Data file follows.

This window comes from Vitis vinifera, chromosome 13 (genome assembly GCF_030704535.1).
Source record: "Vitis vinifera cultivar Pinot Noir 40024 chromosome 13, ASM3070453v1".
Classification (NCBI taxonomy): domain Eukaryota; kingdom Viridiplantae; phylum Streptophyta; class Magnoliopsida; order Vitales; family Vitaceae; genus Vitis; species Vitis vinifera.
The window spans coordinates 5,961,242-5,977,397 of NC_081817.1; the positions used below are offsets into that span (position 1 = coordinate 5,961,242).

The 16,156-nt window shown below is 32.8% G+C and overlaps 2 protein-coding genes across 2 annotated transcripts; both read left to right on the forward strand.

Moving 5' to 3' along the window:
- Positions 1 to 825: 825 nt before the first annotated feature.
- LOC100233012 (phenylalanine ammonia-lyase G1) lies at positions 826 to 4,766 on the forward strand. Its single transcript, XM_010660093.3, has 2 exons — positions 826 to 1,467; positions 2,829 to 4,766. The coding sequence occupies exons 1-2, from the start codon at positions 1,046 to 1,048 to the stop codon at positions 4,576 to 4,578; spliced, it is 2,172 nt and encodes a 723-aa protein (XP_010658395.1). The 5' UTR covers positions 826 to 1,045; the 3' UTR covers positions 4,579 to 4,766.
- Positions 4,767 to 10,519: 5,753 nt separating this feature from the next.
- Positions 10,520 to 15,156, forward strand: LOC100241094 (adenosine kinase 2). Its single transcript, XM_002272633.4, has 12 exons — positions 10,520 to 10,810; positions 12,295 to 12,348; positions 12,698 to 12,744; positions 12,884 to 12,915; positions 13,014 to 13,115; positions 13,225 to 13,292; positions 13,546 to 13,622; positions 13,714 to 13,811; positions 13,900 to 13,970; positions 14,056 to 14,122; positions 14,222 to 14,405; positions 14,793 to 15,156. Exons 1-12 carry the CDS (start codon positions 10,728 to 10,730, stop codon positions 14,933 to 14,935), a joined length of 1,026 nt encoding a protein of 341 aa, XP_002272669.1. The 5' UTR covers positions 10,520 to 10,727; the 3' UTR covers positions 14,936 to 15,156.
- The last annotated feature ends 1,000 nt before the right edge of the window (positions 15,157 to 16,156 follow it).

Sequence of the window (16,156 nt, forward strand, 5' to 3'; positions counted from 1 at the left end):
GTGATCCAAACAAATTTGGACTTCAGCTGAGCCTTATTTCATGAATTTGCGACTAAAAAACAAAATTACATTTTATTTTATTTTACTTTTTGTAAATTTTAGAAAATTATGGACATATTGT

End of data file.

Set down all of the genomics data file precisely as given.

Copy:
This window comes from Vitis vinifera, chromosome 13 (genome assembly GCF_030704535.1).
Source record: "Vitis vinifera cultivar Pinot Noir 40024 chromosome 13, ASM3070453v1".
Classification (NCBI taxonomy): domain Eukaryota; kingdom Viridiplantae; phylum Streptophyta; class Magnoliopsida; order Vitales; family Vitaceae; genus Vitis; species Vitis vinifera.
The window spans coordinates 5,961,242-5,977,397 of NC_081817.1; the positions used below are offsets into that span (position 1 = coordinate 5,961,242).

The 16,156-nt window shown below is 32.8% G+C and overlaps 2 protein-coding genes across 2 annotated transcripts; both read left to right on the forward strand.

Moving 5' to 3' along the window:
- Positions 1 to 825: 825 nt before the first annotated feature.
- LOC100233012 (phenylalanine ammonia-lyase G1) lies at positions 826 to 4,766 on the forward strand. Its single transcript, XM_010660093.3, has 2 exons — positions 826 to 1,467; positions 2,829 to 4,766. The coding sequence occupies exons 1-2, from the start codon at positions 1,046 to 1,048 to the stop codon at positions 4,576 to 4,578; spliced, it is 2,172 nt and encodes a 723-aa protein (XP_010658395.1). The 5' UTR covers positions 826 to 1,045; the 3' UTR covers positions 4,579 to 4,766.
- Positions 4,767 to 10,519: 5,753 nt separating this feature from the next.
- Positions 10,520 to 15,156, forward strand: LOC100241094 (adenosine kinase 2). Its single transcript, XM_002272633.4, has 12 exons — positions 10,520 to 10,810; positions 12,295 to 12,348; positions 12,698 to 12,744; positions 12,884 to 12,915; positions 13,014 to 13,115; positions 13,225 to 13,292; positions 13,546 to 13,622; positions 13,714 to 13,811; positions 13,900 to 13,970; positions 14,056 to 14,122; positions 14,222 to 14,405; positions 14,793 to 15,156. Exons 1-12 carry the CDS (start codon positions 10,728 to 10,730, stop codon positions 14,933 to 14,935), a joined length of 1,026 nt encoding a protein of 341 aa, XP_002272669.1. The 5' UTR covers positions 10,520 to 10,727; the 3' UTR covers positions 14,936 to 15,156.
- The last annotated feature ends 1,000 nt before the right edge of the window (positions 15,157 to 16,156 follow it).

Sequence of the window (16,156 nt, forward strand, 5' to 3'; positions counted from 1 at the left end):
GTGATCCAAACAAATTTGGACTTCAGCTGAGCCTTATTTCATGAATTTGCGACTAAAAAACAAAATTACATTTTATTTTATTTTACTTTTTGTAAATTTTAGAAAATTATGGACATATTGT